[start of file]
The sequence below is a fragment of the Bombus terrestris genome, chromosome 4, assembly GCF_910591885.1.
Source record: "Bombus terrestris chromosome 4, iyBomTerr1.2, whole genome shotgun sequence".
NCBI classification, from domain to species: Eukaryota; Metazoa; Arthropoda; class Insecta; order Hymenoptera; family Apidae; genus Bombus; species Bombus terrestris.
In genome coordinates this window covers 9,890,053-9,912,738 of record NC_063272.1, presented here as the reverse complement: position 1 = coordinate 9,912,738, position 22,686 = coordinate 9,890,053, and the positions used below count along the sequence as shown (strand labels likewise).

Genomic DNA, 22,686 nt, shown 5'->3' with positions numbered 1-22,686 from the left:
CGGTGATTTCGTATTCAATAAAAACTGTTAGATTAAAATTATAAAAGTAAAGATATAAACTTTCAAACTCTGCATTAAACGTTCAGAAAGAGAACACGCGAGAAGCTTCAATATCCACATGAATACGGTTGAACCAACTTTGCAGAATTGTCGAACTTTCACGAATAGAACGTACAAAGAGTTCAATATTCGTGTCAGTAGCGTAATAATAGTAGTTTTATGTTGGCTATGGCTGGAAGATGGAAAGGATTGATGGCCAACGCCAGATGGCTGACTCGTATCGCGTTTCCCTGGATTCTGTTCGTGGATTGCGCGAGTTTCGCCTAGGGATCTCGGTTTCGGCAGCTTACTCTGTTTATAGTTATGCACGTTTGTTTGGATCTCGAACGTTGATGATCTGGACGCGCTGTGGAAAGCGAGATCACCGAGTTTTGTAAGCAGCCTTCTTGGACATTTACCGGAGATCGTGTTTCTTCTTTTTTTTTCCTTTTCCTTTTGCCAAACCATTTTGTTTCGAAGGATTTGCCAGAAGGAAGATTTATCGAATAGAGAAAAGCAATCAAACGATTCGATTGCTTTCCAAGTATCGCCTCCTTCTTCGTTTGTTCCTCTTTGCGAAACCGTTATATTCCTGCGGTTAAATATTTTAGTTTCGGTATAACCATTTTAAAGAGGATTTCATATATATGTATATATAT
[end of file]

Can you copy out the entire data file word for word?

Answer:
The sequence below is a fragment of the Bombus terrestris genome, chromosome 4, assembly GCF_910591885.1.
Source record: "Bombus terrestris chromosome 4, iyBomTerr1.2, whole genome shotgun sequence".
NCBI classification, from domain to species: Eukaryota; Metazoa; Arthropoda; class Insecta; order Hymenoptera; family Apidae; genus Bombus; species Bombus terrestris.
In genome coordinates this window covers 9,890,053-9,912,738 of record NC_063272.1, presented here as the reverse complement: position 1 = coordinate 9,912,738, position 22,686 = coordinate 9,890,053, and the positions used below count along the sequence as shown (strand labels likewise).

Genomic DNA, 22,686 nt, shown 5'->3' with positions numbered 1-22,686 from the left:
CGGTGATTTCGTATTCAATAAAAACTGTTAGATTAAAATTATAAAAGTAAAGATATAAACTTTCAAACTCTGCATTAAACGTTCAGAAAGAGAACACGCGAGAAGCTTCAATATCCACATGAATACGGTTGAACCAACTTTGCAGAATTGTCGAACTTTCACGAATAGAACGTACAAAGAGTTCAATATTCGTGTCAGTAGCGTAATAATAGTAGTTTTATGTTGGCTATGGCTGGAAGATGGAAAGGATTGATGGCCAACGCCAGATGGCTGACTCGTATCGCGTTTCCCTGGATTCTGTTCGTGGATTGCGCGAGTTTCGCCTAGGGATCTCGGTTTCGGCAGCTTACTCTGTTTATAGTTATGCACGTTTGTTTGGATCTCGAACGTTGATGATCTGGACGCGCTGTGGAAAGCGAGATCACCGAGTTTTGTAAGCAGCCTTCTTGGACATTTACCGGAGATCGTGTTTCTTCTTTTTTTTTCCTTTTCCTTTTGCCAAACCATTTTGTTTCGAAGGATTTGCCAGAAGGAAGATTTATCGAATAGAGAAAAGCAATCAAACGATTCGATTGCTTTCCAAGTATCGCCTCCTTCTTCGTTTGTTCCTCTTTGCGAAACCGTTATATTCCTGCGGTTAAATATTTTAGTTTCGGTATAACCATTTTAAAGAGGATTTCATATATATGTATATATAT